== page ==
Every time there is a mass shooting, gun control advocates come out of the woodwork, calling for more gun control. They repeat the same old rhetoric that guns are responsible for violence and if we had more and stricter gun control laws, it would slow the violence.
So, let’s look at some examples to see if they are right.
In 1996, newly elected Prime Minister John Howard of Australia pushed for stricter gun control. That year the Australian Parliament passed the National Firearms Agreement which banned the private ownership of all semiautomatic rifles and semiautomatic and pump action shotguns. The new law also established more restrictions in the licensing of other firearms.
According to the National Firearms Agreement private citizens were forced to turn over the banned weapons in a government buyback system. Beginning on October 1, 1966 through September 30, 1997, the Australian government spent $500 million in purchasing and destroying more than 631,000 banned guns. Howard and other politicians promised the citizens of Australia that they would be safer now that these horrible weapons had been taken off the streets.
However, that was not the case!
Since Australia banned semiautomatic rifles, shotguns and pump action shotguns the gun crime rates have skyrocketed throughout the country.
- Murders committed with guns increased by 19%.
- Home invasions increased by 21%.
- Assaults committed with guns increased by 28%.
- Armed robberies skyrocketed with an increase of 69%.
Here in the US, Baltimore and Chicago both have strict gun control laws and yet they both have high gun violence and murder rates. It seems that each year, Chicago sees more and more gun violence and their Democratic leaders continue to just scratch their heads, blame everyone else including the police and then call for more strict gun control laws.
Great Britain also has strict gun control laws and violence there is causing many to push for the arming of more police.
Another prime example of strict gun control laws is Mexico. As one source defined it:
“Mexico’s gun controls are strict and, when enumerated, read like a wish list for U.S. Senate Democrats.”
If a Mexican citizen wants to legally own a gun, they have to jump through more legal hoops than the citizens of Chicago, Baltimore or Washington DC. They begin by applying for a license to own a gun. That license requires a background check that is far more thorough than anything Barack Obama, Hillary Clinton, Michael Bloomberg or Mom Demands Action have even considered.
The background check looks into the person’s mental and criminal history as well as their physical health and any past or current drug addiction. Accompanying the license application, the person must submit their birth certificate, government issued identification, government issued social security number, a statement from their local attorney general testifying to the fact that they have a clean criminal record, a current utility bill with address, a letter from their current employer confirming they have a job. With all of that, they also have to provide a justifiable reason for wanting or needing a gun.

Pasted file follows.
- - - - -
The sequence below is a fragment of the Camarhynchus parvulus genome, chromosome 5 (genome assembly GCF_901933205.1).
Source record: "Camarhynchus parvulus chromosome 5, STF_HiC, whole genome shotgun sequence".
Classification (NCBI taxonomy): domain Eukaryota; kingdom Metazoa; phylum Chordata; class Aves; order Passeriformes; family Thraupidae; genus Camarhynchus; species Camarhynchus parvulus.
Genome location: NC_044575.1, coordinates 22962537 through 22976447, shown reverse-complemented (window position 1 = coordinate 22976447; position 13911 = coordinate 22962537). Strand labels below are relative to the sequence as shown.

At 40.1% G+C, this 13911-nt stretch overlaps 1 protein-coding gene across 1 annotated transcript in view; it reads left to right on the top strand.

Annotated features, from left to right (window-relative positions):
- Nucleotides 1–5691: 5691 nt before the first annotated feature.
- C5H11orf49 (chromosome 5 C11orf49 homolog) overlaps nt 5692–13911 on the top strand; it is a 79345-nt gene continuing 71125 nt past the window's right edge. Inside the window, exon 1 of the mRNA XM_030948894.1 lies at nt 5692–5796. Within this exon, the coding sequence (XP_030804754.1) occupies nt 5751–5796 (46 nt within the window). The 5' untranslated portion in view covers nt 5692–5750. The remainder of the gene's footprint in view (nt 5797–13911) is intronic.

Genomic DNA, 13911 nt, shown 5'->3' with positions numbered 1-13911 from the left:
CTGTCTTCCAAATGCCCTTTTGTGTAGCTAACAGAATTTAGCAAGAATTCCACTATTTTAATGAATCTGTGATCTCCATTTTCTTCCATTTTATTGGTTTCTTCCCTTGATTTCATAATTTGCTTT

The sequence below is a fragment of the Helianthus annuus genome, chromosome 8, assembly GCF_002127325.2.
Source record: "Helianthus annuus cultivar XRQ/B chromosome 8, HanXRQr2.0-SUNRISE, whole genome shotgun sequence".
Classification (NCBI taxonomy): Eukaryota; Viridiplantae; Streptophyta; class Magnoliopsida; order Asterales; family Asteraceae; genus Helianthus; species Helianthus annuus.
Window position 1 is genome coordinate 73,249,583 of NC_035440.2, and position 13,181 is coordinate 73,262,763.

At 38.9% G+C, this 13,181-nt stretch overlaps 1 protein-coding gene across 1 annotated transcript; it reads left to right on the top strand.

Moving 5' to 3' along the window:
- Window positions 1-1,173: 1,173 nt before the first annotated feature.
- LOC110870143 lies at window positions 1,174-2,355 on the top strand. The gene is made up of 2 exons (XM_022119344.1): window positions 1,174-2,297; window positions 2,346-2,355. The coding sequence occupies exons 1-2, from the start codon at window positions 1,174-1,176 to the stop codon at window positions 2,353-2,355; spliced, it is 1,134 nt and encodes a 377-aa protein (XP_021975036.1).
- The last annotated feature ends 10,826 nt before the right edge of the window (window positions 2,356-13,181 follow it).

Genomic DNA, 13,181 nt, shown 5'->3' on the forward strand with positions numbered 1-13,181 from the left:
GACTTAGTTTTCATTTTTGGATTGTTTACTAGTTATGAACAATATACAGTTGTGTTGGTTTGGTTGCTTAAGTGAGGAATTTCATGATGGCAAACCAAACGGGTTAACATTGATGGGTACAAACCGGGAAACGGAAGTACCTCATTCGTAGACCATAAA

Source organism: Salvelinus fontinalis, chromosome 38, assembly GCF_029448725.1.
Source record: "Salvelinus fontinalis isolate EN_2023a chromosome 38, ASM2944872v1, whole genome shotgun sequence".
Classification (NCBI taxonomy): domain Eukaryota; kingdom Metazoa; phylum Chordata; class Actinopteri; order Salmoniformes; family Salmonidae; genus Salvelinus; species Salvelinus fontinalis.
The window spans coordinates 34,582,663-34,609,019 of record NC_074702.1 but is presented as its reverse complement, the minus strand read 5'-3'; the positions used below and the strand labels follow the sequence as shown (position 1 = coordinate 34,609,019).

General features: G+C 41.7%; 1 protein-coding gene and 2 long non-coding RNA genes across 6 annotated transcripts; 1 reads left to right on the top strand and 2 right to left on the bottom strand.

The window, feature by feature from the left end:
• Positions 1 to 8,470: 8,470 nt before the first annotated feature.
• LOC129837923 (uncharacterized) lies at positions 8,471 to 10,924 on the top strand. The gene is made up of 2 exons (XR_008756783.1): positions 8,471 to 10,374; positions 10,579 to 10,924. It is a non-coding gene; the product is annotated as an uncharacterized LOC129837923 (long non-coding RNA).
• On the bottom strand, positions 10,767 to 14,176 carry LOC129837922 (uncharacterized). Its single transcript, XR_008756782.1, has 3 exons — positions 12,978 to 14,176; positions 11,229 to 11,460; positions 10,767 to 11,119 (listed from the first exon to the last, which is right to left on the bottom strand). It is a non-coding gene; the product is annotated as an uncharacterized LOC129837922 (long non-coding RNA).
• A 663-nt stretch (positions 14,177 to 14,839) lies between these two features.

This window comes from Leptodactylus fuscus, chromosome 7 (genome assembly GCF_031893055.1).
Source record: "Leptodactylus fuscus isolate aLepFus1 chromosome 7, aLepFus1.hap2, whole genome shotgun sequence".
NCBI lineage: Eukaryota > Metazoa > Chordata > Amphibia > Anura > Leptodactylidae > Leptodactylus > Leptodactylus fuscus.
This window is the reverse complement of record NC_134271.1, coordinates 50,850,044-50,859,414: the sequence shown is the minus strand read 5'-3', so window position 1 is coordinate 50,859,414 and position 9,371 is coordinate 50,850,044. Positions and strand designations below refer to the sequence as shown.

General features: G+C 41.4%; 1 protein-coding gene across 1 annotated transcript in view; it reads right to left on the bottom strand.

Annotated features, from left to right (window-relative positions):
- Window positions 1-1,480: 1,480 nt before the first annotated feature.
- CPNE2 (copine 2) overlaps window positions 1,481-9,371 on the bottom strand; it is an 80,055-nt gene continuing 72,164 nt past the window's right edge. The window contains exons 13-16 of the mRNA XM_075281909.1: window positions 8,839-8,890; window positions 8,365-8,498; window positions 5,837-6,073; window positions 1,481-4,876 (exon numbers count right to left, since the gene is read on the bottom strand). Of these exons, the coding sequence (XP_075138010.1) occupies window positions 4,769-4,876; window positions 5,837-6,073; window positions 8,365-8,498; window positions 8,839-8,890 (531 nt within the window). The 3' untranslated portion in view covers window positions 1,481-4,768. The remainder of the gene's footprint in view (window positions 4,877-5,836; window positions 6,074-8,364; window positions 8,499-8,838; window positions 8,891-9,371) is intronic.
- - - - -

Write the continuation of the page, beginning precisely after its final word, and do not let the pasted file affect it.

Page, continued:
If the license is issued, any and all guns owned or purchased by the individual must be properly registered with the Mexican government. Oh yeah, only guns that are approved by the Mexican government are allowed to be purchased by private citizens:
“Civilians are not allowed to possess weapons of war, including automatic firearms; sub-machine guns; machine guns; .357 Magnum revolvers and those greater than .38 caliber; handguns greater than 9 mm; rifles and carbines of .223, 7mm, 7.62 and .30 calibers; or shotguns with barrels shorter than 635 mm or greater than 12 gauge.”
If a Mexican citizen is issued a license and legally purchases a gun, they are not allowed to carry it in public. To do so, they must go through another application and approval process that requires more documentation including character recommendations from a third party.
WOW! If gun control advocates are right, then Mexico should be a very safe country. However, their murder rate is more than five times higher than that of the United States:
“In fact, Mexico is so dangerous that the International Institute for Strategic Studies (IISS) lists Mexico as second only to Syria when it comes to ‘armed conflict.’ And when you think about the fact that Syria is a war-torn nation, ravaged by years of unchecked civil war, the amount of violence required to rank Mexico as number two is breathtaking.”
The standard response to this by gun control advocates is that most of the violence in Mexico is due to the drug cartels and illegal drug trafficking. My response is the only reason the drug cartels are so powerful is because most of the citizens are unarmed and not able to protect themselves.
History has shown in nations with very strict gun control or gun bans, only criminals and militant groups are armed and powerful, while the citizens are left as defenseless victims. The next time you hear someone hollering for more gun control to cut violence ask the about Chicago, Baltimore, Australia Great Britain and Mexico. Ask them why stricter gun control laws in those places have not curbed violence but only help escalate it?